11 July 2024

The current junta-sponsored Constitution is among the most condemned charters in Thai history, yet also arguably one of the most difficult to amend.

The push for charter change received another blow on Tuesday (Feb 9), when lawmakers voted 366:316 to seek a Constitutional Court ruling on whether the ongoing parliamentary process to pave the way for a charter rewrite is constitutional.

Earlier this week, a parliamentary panel completed its review of two charter amendment drafts passed in the first reading last November.

The panel agreed to set up a Constitution Drafting Assembly (CDA) comprising 200 members directly elected by voters nationwide to rewrite the charter.

Lawmakers are expected to deliberate on the revised bill in the second reading on February 24-25. The third reading will be held 15 days later with voting expected in mid-March.

Arguments for and against

The motion questioning the constitutionality of the rewrite was proposed by a group of senators and ruling Palang Pracharath MPs.

Most of the 366 votes in favour came from 230 senators and 113 Palang Pracharath MPs, while the rest of the ruling coalition – the Bhumjaithai, Democrat and Chartthaipattana parties – joined the opposition in opposing the motion.

The motion’s proponents claim the current Constitution allows amendment of its articles but does not permit the drafting of a new charter as it was endorsed in a national referendum.

“Since voters endorsed the current charter, it cannot be rewritten even by an elected CDA until a fresh referendum is held to ask people if they agree with the amendment,” they told Parliament.

Opponents, however, argue that no move is being made to write a new charter since the first two chapters on general provisions and the monarchy are being left untouched.

Observers say the court-review motion is just a tactic to delay or even block charter change by a government and junta-appointed Senate that fear losing the power handed to them by this Constitution.

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However, critics doubt the charter rewriters will be free from political interference. Last November, lawmakers passed the two charter amendment drafts in the first reading. The drafts pave the way for a Constitution Drafting Assembly (CDA) to write a new charter, but stipulate that chapters on the monarchy and general provisions be left untouched.

What may happen

The court may reject the petition as the current Constitution does not clearly say whether such a petition should be filed before an alleged unconstitutional action occurs. If this is the case, then the draft bill must pass the third reading before a court review can be sought.

If the court accepts the petition, then a ruling should come in around 30 days.

If it rules that a new charter can be written, then parliamentarians can continue the process.

But if it rules that Parliament is not authorised to write a new charter, then the two drafts will be voided and the dream for a new charter will be shattered.

Motions that share the same principles as those that have failed to pass cannot be reproposed in the same Parliament session. So, if the drafts fail, lawmakers will have to wait until Parliament reconvenes in May to submit new amendment motions.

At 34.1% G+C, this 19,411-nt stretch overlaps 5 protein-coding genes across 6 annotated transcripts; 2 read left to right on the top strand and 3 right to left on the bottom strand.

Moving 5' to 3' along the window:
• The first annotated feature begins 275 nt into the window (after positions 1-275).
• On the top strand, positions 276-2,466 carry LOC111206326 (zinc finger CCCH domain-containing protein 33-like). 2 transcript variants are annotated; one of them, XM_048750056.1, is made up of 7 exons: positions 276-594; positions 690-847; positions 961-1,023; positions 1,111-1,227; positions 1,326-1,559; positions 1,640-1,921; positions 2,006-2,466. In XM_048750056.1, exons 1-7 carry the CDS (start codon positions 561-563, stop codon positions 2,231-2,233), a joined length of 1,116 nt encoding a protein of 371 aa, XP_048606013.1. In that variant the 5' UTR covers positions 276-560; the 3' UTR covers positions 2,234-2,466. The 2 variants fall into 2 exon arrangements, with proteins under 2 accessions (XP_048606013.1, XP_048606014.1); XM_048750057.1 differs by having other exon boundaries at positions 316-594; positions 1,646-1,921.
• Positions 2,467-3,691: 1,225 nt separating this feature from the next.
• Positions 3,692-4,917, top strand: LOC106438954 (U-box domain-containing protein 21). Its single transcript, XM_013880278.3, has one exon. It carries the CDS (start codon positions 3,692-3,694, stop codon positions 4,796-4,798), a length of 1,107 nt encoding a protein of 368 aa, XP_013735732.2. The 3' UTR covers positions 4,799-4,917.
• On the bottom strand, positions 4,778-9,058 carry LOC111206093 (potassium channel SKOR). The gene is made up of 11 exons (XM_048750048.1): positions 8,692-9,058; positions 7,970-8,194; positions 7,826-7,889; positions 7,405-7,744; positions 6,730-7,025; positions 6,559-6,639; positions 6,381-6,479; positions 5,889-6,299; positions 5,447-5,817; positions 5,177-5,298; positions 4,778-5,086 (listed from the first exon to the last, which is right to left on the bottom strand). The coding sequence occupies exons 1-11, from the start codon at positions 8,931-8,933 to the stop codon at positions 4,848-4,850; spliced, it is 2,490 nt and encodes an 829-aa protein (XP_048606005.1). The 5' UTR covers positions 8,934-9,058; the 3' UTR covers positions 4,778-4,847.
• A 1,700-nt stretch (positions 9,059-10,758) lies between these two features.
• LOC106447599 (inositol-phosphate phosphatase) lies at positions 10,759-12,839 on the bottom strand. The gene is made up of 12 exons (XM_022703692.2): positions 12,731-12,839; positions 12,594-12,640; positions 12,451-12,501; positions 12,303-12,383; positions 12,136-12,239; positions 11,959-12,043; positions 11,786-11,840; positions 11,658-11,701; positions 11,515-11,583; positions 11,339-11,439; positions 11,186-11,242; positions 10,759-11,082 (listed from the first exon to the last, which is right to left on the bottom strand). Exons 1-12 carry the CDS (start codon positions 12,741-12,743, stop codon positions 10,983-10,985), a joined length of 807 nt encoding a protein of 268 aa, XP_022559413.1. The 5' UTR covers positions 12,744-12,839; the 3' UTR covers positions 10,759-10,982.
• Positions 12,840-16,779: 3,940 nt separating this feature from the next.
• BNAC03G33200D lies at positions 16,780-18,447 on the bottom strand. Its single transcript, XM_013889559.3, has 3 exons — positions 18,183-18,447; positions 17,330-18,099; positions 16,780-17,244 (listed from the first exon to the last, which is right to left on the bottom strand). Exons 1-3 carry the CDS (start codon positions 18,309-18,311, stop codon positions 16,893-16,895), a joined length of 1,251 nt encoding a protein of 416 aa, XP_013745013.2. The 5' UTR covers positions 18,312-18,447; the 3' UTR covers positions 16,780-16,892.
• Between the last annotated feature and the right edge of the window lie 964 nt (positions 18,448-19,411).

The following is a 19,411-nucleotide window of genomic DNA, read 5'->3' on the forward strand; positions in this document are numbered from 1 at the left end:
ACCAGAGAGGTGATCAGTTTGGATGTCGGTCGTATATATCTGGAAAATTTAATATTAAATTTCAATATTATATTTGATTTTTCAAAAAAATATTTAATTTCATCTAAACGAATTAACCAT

Far-reaching consequences

The request for a court ruling will delay the charter amendment process by at least a month, but other consequences of the ruling will be far more serious.

Piyabutr Saengkanokkul, secretary-general of the Progressive Movement and an advocate of charter change, points out that no matter what the court decides, the country’s constitutional system will be shaken.

He said if the court rules against writing a new charter, then it means the country will be ruled under the current supreme law indefinitely. The most lawmakers can do is amend individual articles, unless a coup overthrows this charter, he said.

However, if the court finds the ongoing charter amendment process constitutional, then leaving Chapters 1 and 2 untouched will become a precedent and any future moves to write a new charter with changes made to the first two chapters will be deemed unconstitutional, he said.

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Countries have adopted their own ways of dealing with politicians deemed corrupt, or criminal, or being threats to national security. Thailand, under a much-lauded “People’s Charter” promulgated in 1997, introduced the National Anti-Corruption Commission, the Constitutional Court as well as a special section in the Criminal Court to handle political office holders.

Constant delays

Since Prime Minister Prayut Chan-o-cha retook office in 2019, the opposition has made several moves to amend a charter it calls “undemocratic”, but all have been blocked by the government and Senate.

In December 2019, a House panel chaired by Pirapan Salirathavibhaga, adviser to Prayut, was established to study which parts of the current Constitution should be amended and how. The panel was established in response to a motion submitted by the now-defunct Future Forward Party.

Then in September 2020, another parliamentary panel, chaired by Palang Pracharath party-list MP Virat Rattanaset, was set up to study whether six charter amendment drafts should be accepted in their first reading.

The six proposals to amend the Constitution followed mounting pressure from youth-led protesters calling for Prayut’s resignation, a more democratic Constitution and reform of the monarchy.

In November 2020, a panel was set up to review the two amendment bills that passed the first reading.

Those two drafts are very close to amending the 2017 Constitution that is at the heart of Thailand’s political impasse.

But their fate is now hanging in the balance.

By Thai PBS World’s Political Desk